1.1 WCDMA Early Phase
The research work towards third generation (3G) mobile systems started in the early 1990s. The aim was to develop a radio system capable of supporting up to 2 Mbps data rates. The WCDMA air interface was selected in Japan in 1997 and in Europe in January 1998. The global WCDMA specification activities were combined into a third generation partnership project (3GPP) that aimed to create the first set of specifications by the end of 1999, called Release 99. The first WCDMA network was opened by NTT DoCoMo in Japan 2001, using a proprietary version of the 3GPP specifications. The first 3GPP-compliant network opened in Japan by the end of 2002 and in Europe in 2003 (3 April 2003).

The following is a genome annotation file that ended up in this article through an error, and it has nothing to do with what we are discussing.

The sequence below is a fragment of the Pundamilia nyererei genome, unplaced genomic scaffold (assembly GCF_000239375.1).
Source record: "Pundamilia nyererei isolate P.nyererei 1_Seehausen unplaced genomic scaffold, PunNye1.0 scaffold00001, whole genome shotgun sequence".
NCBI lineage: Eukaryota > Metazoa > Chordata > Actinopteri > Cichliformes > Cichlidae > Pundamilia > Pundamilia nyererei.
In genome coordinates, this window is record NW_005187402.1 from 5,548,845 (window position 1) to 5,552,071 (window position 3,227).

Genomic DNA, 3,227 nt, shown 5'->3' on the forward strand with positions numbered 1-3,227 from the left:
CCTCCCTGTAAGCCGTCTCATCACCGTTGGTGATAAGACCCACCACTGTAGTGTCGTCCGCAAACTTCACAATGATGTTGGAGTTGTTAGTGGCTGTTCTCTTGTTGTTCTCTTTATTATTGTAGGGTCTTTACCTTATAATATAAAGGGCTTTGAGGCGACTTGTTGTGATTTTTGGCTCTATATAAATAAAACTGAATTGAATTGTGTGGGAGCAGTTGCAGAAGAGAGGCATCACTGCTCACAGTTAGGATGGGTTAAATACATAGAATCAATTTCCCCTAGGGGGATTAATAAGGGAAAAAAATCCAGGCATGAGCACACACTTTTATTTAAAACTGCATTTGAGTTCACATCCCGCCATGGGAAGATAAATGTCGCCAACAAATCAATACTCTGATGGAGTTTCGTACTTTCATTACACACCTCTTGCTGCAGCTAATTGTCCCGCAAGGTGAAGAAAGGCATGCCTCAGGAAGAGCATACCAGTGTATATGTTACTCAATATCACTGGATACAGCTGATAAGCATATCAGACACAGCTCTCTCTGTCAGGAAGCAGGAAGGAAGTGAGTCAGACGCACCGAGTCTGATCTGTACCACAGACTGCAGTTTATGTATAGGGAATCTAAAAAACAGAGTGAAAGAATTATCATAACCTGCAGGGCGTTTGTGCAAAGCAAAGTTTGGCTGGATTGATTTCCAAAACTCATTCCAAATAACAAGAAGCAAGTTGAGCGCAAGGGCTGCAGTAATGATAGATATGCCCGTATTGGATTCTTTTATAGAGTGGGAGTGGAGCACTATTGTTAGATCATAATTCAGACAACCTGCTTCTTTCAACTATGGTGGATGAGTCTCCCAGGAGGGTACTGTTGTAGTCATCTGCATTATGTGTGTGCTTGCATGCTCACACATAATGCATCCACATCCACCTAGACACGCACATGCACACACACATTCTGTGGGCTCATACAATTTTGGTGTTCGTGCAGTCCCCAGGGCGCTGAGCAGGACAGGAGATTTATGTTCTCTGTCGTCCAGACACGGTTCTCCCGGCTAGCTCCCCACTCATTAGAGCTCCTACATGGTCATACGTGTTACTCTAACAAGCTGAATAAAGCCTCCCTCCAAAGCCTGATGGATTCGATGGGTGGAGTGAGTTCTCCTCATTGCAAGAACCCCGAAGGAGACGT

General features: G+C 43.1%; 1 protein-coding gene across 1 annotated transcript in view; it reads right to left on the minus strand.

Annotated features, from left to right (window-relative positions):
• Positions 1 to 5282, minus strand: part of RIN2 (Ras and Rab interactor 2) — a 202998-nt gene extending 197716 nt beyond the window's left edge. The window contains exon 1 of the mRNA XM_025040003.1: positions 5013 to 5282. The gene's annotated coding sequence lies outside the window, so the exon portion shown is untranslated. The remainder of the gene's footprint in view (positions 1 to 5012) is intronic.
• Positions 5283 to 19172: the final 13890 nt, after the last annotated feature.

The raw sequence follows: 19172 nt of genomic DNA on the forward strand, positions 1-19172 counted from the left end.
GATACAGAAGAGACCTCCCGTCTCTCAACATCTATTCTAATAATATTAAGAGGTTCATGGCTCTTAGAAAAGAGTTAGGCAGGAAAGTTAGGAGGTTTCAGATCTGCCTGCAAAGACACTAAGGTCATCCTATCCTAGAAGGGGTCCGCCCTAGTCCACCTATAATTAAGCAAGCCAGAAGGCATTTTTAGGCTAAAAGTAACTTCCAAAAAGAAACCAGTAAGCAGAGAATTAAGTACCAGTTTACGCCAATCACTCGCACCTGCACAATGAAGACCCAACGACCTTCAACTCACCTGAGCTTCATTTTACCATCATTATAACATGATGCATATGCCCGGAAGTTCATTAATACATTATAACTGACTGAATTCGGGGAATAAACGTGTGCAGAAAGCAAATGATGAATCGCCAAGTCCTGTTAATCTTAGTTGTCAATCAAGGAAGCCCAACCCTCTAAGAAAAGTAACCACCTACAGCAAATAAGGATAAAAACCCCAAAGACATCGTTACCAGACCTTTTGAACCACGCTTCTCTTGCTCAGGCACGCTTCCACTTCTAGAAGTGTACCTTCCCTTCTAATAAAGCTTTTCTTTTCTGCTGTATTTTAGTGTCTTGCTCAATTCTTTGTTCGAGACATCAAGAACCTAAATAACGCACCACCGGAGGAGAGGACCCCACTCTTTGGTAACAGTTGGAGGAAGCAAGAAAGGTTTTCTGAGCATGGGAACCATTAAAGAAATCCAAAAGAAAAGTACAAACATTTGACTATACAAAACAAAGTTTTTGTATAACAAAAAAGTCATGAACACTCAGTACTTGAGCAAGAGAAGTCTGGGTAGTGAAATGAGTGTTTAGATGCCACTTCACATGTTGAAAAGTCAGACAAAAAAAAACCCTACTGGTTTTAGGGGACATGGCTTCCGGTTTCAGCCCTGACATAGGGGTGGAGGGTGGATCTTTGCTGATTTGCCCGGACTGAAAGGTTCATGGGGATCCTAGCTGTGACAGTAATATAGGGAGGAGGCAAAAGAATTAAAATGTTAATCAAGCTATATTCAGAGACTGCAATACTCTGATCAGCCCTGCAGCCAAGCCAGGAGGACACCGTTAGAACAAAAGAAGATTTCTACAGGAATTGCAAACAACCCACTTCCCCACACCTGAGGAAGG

The operators had paid extraordinary prices for the UMTS spectrum in the auctions in the early 2000s and expectations for 3G systems were high. Unfortunately, the take-up of 3G devices and services turned out to be very slow. The global number of WCDMA subscribers was less than 20 million by the end of 2004 and more than 50% of them were located in Japan. The slow take-up can be attributed to many factors: it took time to get the system working in a stable way—the protocol specifications in particular caused a lot of headaches. The terminal suffered from high power consumption and from short talk time. The terminal prices also remained high due to low volumes. The packet-based mobile services had not yet been developed and the terminal displays ...